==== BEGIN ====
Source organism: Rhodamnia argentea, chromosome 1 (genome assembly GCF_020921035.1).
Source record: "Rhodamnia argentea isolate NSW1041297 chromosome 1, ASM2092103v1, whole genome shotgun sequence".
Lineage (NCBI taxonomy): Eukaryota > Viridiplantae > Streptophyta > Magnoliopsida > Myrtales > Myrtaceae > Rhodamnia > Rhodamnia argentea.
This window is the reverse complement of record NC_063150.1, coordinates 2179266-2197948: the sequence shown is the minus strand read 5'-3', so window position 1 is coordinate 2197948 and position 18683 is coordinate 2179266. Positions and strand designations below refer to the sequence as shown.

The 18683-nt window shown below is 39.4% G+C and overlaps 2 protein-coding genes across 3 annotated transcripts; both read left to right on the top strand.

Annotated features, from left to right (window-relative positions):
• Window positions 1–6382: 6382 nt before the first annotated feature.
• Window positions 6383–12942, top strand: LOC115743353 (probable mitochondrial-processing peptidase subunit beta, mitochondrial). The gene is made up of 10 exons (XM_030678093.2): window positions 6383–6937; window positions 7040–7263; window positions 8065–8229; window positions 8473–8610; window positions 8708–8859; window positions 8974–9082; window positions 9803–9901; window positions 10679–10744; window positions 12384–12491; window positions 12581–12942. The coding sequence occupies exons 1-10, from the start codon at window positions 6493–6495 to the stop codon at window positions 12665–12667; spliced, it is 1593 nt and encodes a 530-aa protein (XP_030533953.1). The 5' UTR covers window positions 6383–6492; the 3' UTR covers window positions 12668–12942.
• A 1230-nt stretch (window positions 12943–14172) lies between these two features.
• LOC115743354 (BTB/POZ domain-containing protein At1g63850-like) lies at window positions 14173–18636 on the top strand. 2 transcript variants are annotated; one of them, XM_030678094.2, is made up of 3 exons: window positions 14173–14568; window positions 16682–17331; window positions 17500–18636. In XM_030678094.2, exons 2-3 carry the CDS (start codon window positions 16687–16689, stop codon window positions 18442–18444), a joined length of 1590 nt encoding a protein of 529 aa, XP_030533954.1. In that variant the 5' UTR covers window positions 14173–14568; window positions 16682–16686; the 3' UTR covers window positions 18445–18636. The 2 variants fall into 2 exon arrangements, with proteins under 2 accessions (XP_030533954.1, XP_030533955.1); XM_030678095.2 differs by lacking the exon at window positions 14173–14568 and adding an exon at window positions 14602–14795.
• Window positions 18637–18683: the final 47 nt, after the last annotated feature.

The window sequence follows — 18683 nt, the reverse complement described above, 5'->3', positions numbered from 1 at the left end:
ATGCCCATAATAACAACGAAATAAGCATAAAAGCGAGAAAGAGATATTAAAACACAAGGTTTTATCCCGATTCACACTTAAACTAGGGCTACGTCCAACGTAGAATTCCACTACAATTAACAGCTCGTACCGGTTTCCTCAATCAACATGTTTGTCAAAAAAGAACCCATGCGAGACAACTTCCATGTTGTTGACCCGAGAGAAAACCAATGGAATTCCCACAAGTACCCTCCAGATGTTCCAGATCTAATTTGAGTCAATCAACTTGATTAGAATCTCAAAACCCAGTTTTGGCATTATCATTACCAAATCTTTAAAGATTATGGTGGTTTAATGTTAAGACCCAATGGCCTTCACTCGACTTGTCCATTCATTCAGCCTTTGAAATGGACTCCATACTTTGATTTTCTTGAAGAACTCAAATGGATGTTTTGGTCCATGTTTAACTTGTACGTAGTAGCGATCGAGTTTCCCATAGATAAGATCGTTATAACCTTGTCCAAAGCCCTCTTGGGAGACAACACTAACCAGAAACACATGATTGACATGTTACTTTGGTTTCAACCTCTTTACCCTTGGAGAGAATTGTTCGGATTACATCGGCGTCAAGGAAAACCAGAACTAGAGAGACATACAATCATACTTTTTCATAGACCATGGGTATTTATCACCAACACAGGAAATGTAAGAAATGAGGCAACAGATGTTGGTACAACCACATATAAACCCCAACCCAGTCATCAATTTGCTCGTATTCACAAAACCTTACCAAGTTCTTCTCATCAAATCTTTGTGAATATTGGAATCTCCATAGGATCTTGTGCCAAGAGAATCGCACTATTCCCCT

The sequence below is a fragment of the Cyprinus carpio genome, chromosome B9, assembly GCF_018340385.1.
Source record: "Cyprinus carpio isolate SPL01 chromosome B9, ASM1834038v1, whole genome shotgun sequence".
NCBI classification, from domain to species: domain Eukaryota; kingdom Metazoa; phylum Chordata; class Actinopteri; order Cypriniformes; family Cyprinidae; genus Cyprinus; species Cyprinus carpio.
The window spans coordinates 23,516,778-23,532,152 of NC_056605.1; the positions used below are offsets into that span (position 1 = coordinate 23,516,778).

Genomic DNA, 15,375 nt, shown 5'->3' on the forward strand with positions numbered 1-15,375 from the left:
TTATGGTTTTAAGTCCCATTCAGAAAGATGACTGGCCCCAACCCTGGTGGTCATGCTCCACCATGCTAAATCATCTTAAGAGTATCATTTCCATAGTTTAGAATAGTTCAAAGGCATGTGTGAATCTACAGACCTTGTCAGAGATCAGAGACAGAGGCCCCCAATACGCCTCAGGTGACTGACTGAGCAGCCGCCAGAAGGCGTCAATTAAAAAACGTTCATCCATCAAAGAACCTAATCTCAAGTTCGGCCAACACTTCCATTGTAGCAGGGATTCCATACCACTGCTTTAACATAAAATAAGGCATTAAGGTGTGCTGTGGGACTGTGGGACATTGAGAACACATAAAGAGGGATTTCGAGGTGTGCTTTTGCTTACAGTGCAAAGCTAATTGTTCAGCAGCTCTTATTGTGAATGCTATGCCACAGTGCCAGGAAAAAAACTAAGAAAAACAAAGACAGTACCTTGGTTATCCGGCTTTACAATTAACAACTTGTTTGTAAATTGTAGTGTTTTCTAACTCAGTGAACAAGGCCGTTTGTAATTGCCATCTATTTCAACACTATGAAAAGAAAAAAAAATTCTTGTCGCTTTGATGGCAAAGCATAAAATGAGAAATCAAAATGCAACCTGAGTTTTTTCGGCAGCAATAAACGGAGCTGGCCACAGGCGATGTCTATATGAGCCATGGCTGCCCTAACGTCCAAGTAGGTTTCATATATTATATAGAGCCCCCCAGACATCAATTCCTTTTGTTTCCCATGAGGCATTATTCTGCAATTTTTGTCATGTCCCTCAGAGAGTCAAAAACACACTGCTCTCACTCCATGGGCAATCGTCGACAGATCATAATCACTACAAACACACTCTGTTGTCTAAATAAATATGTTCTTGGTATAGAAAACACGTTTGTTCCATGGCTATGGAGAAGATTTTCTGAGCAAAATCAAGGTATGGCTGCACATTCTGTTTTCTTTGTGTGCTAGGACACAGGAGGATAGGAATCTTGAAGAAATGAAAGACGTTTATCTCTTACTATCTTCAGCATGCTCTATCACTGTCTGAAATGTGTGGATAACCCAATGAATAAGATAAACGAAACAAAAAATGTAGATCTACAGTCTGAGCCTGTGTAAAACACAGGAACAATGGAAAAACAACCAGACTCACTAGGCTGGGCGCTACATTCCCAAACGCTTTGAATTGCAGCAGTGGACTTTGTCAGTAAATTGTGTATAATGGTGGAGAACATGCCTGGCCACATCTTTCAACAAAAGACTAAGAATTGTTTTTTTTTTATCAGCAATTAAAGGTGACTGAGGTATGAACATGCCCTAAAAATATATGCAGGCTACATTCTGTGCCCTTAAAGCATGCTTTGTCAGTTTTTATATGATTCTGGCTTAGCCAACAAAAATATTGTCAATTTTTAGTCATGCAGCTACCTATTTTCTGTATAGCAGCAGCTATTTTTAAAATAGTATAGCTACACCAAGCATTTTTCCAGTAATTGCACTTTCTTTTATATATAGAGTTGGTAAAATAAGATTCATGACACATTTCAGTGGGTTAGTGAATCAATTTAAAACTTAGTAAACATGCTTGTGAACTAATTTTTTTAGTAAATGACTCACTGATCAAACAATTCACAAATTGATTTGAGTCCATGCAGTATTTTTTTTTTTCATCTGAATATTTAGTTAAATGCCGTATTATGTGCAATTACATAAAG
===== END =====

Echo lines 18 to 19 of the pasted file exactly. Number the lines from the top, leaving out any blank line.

Genomic DNA, 15,375 nt, shown 5'->3' on the forward strand with positions numbered 1-15,375 from the left:
TTATGGTTTTAAGTCCCATTCAGAAAGATGACTGGCCCCAACCCTGGTGGTCATGCTCCACCATGCTAAATCATCTTAAGAGTATCATTTCCATAGTTTAGAATAGTTCAAAGGCATGTGTGAATCTACAGACCTTGTCAGAGATCAGAGACAGAGGCCCCCAATACGCCTCAGGTGACTGACTGAGCAGCCGCCAGAAGGCGTCAATTAAAAAACGTTCATCCATCAAAGAACCTAATCTCAAGTTCGGCCAACACTTCCATTGTAGCAGGGATTCCATACCACTGCTTTAACATAAAATAAGGCATTAAGGTGTGCTGTGGGACTGTGGGACATTGAGAACACATAAAGAGGGATTTCGAGGTGTGCTTTTGCTTACAGTGCAAAGCTAATTGTTCAGCAGCTCTTATTGTGAATGCTATGCCACAGTGCCAGGAAAAAAACTAAGAAAAACAAAGACAGTACCTTGGTTATCCGGCTTTACAATTAACAACTTGTTTGTAAATTGTAGTGTTTTCTAACTCAGTGAACAAGGCCGTTTGTAATTGCCATCTATTTCAACACTATGAAAAGAAAAAAAAATTCTTGTCGCTTTGATGGCAAAGCATAAAATGAGAAATCAAAATGCAACCTGAGTTTTTTCGGCAGCAATAAACGGAGCTGGCCACAGGCGATGTCTATATGAGCCATGGCTGCCCTAACGTCCAAGTAGGTTTCATATATTATATAGAGCCCCCCAGACATCAATTCCTTTTGTTTCCCATGAGGCATTATTCTGCAATTTTTGTCATGTCCCTCAGAGAGTCAAAAACACACTGCTCTCACTCCATGGGCAATCGTCGACAGATCATAATCACTACAAACACACTCTGTTGTCTAAATAAATATGTTCTTGGTATAGAAAACACGTTTGTTCCATGGCTATGGAGAAGATTTTCTGAGCAAAATCAAGGTATGGCTGCACATTCTGTTTTCTTTGTGTGCTAGGACACAGGAGGATAGGAATCTTGAAGAAATGAAAGACGTTTATCTCTTACTATCTTCAGCATGCTCTATCACTGTCTGAAATGTGTGGATAACCCAATGAATAAGATAAACGAAACAAAAAATGTAGATCTACAGTCTGAGCCTGTGTAAAACACAGGAACAATGGAAAAACAACCAGACTCACTAGGCTGGGCGCTACATTCCCAAACGCTTTGAATTGCAGCAGTGGACTTTGTCAGTAAATTGTGTATAATGGTGGAGAACATGCCTGGCCACATCTTTCAACAAAAGACTAAGAATTGTTTTTTTTTTATCAGCAATTAAAGGTGACTGAGGTATGAACATGCCCTAAAAATATATGCAGGCTACATTCTGTGCCCTTAAAGCATGCTTTGTCAGTTTTTATATGATTCTGGCTTAGCCAACAAAAATATTGTCAATTTTTAGTCATGCAGCTACCTATTTTCTGTATAGCAGCAGCTATTTTTAAAATAGTATAGCTACACCAAGCATTTTTCCAGTAATTGCACTTTCTTTTATATATAGAGTTGGTAAAATAAGATTCATGACACATTTCAGTGGGTTAGTGAATCAATTTAAAACTTAGTAAACATGCTTGTGAACTAATTTTTTTAGTAAATGACTCACTGATCAAACAATTCACAAATTGATTTGAGTCCATGCAGTATTTTTTTTTTTCATCTGAATATTTAGTTAAATGCCGTATTATGTGCAATTACATAAAG